Tributes as ex-Stars defender Gundi is laid to rest
Former national team Harambee Stars Coach, Mohamed Kheri, and the former teammates paid their last respects as the late Simon Gundi was laid to rest on Wednesday at his home in Mkunguni, Kilifi County.
Hundreds gathered at Rabai-Ganga to pay homage to Gundi, the ‘greatest defenders of his generation’ who earned several caps with the national team while playing for Kenya Breweries – the forerunner of Tusker FC.
Gundi’s first born son, Harry Dingo, told those gathered at the burial ceremony his father had suffered a stroke early last month and had – until his demise last Wednesday – been recuperating at home in Mtwapa.
Among those in attendance were former Kenyan internationals, Elly Adero, Peter Odera and George Sunguti, who played with Gundi in his heydays.
“This is a sad day for East African football, he was an idol in every sense and our best ever defender at his time,” Kheri mourned.
According to Mohamed ‘Kenya One’ Abbas who played with Gundi in the seventies, he boasted the staggering recorded of never getting a booking while playing for the national team despite his position as a defender.
“His legacy will live on forever and he will never be forgotten. He is, without doubt, up there with the Gods of football, and there are few of them.”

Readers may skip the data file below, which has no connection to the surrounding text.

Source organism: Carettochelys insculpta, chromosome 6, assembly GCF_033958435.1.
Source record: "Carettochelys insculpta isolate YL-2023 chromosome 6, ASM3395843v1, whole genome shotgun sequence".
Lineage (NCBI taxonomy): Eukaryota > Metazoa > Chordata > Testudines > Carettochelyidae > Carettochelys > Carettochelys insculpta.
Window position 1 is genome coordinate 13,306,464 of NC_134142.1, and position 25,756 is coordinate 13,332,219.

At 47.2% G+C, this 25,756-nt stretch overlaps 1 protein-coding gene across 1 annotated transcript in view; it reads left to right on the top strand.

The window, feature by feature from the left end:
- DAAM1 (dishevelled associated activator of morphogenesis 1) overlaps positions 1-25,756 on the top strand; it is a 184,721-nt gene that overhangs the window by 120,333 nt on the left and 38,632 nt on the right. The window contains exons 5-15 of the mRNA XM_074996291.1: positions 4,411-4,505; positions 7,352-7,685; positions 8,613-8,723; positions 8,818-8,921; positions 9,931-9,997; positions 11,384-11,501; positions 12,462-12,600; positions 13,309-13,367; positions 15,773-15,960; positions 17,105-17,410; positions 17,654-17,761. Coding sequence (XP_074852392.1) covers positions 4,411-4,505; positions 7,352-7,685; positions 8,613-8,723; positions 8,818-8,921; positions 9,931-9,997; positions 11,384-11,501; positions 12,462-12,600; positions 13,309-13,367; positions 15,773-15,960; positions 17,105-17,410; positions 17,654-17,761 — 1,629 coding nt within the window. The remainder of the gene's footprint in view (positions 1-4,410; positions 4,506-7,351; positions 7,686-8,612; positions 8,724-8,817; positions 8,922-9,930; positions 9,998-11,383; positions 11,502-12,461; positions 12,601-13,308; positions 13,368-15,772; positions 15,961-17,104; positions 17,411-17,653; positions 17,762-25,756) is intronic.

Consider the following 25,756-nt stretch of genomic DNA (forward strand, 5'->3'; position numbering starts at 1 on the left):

The Kenya Football Coaches Association (KEFOCA) Chairman Ricky Solomon recollected on the tragic of Gundi’s demise as he condoled with his family.
“We were shocked and on behalf of KEFOCA we hereby send our sincere condolences to the bereaved family. Our thoughts and prayers are with the family. God rest his soul in eternal peace,” Solomon empathized.
Gundi was married to two beautiful wives; the late Elaji Ahmed and the late Agnes Muthui with whom he bore eight children, Harry Dingo Gundy, Mwajuma Gundy,Zamzam Gundy, Nafisa Fish Gundy, Chichi,Meggy,Hilda and Victoria.
He was born September 30, 1950 in Rabai, went to school at Mvita primary and Mombasa High School before venturing into football as a career.
He played for Breweries from 1960 to 1978 when he hung his boots to become an ardent fan of the beautiful game.
His death follows that of the legendary international goalkeeper and coach, James Sianga, who passed on in early September.
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